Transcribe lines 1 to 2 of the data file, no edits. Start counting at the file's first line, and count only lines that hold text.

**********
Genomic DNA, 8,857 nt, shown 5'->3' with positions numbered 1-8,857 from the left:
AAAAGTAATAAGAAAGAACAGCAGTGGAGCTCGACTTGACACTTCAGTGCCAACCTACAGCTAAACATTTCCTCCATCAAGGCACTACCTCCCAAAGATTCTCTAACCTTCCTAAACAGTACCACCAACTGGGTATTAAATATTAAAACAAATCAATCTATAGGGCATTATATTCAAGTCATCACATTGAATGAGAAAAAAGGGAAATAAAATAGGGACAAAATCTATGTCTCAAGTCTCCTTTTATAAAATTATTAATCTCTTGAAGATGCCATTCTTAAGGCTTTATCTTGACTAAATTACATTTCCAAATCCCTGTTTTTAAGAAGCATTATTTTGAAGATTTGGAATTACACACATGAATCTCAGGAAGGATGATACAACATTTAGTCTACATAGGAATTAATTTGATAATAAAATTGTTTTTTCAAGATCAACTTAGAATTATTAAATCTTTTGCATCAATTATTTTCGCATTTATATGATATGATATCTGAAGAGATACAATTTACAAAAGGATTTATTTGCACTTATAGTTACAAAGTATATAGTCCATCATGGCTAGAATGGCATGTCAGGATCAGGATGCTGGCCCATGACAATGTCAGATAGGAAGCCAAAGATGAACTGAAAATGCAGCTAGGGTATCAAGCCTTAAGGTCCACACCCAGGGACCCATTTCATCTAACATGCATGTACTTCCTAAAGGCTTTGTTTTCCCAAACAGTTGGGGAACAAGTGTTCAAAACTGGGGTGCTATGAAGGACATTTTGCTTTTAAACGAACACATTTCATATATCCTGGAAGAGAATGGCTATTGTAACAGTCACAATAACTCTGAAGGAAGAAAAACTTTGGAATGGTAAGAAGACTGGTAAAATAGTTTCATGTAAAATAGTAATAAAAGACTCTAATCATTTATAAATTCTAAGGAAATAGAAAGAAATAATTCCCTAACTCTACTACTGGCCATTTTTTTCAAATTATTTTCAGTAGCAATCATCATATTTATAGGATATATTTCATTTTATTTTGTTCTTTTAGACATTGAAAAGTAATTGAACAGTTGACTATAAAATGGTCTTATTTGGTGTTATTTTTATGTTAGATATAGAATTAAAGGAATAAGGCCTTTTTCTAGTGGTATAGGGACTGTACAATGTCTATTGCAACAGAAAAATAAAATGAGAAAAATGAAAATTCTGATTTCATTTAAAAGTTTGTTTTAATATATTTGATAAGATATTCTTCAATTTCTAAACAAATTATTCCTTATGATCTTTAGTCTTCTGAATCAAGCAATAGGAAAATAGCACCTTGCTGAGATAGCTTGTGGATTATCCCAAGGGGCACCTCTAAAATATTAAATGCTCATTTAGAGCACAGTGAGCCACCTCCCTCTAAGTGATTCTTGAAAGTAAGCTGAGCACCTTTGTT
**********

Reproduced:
Genomic DNA, 8,857 nt, shown 5'->3' with positions numbered 1-8,857 from the left:
AAAAGTAATAAGAAAGAACAGCAGTGGAGCTCGACTTGACACTTCAGTGCCAACCTACAGCTAAACATTTCCTCCATCAAGGCACTACCTCCCAAAGATTCTCTAACCTTCCTAAACAGTACCACCAACTGGGTATTAAATATTAAAACAAATCAATCTATAGGGCATTATATTCAAGTCATCACATTGAATGAGAAAAAAGGGAAATAAAATAGGGACAAAATCTATGTCTCAAGTCTCCTTTTATAAAATTATTAATCTCTTGAAGATGCCATTCTTAAGGCTTTATCTTGACTAAATTACATTTCCAAATCCCTGTTTTTAAGAAGCATTATTTTGAAGATTTGGAATTACACACATGAATCTCAGGAAGGATGATACAACATTTAGTCTACATAGGAATTAATTTGATAATAAAATTGTTTTTTCAAGATCAACTTAGAATTATTAAATCTTTTGCATCAATTATTTTCGCATTTATATGATATGATATCTGAAGAGATACAATTTACAAAAGGATTTATTTGCACTTATAGTTACAAAGTATATAGTCCATCATGGCTAGAATGGCATGTCAGGATCAGGATGCTGGCCCATGACAATGTCAGATAGGAAGCCAAAGATGAACTGAAAATGCAGCTAGGGTATCAAGCCTTAAGGTCCACACCCAGGGACCCATTTCATCTAACATGCATGTACTTCCTAAAGGCTTTGTTTTCCCAAACAGTTGGGGAACAAGTGTTCAAAACTGGGGTGCTATGAAGGACATTTTGCTTTTAAACGAACACATTTCATATATCCTGGAAGAGAATGGCTATTGTAACAGTCACAATAACTCTGAAGGAAGAAAAACTTTGGAATGGTAAGAAGACTGGTAAAATAGTTTCATGTAAAATAGTAATAAAAGACTCTAATCATTTATAAATTCTAAGGAAATAGAAAGAAATAATTCCCTAACTCTACTACTGGCCATTTTTTTCAAATTATTTTCAGTAGCAATCATCATATTTATAGGATATATTTCATTTTATTTTGTTCTTTTAGACATTGAAAAGTAATTGAACAGTTGACTATAAAATGGTCTTATTTGGTGTTATTTTTATGTTAGATATAGAATTAAAGGAATAAGGCCTTTTTCTAGTGGTATAGGGACTGTACAATGTCTATTGCAACAGAAAAATAAAATGAGAAAAATGAAAATTCTGATTTCATTTAAAAGTTTGTTTTAATATATTTGATAAGATATTCTTCAATTTCTAAACAAATTATTCCTTATGATCTTTAGTCTTCTGAATCAAGCAATAGGAAAATAGCACCTTGCTGAGATAGCTTGTGGATTATCCCAAGGGGCACCTCTAAAATATTAAATGCTCATTTAGAGCACAGTGAGCCACCTCCCTCTAAGTGATTCTTGAAAGTAAGCTGAGCACCTTTGTT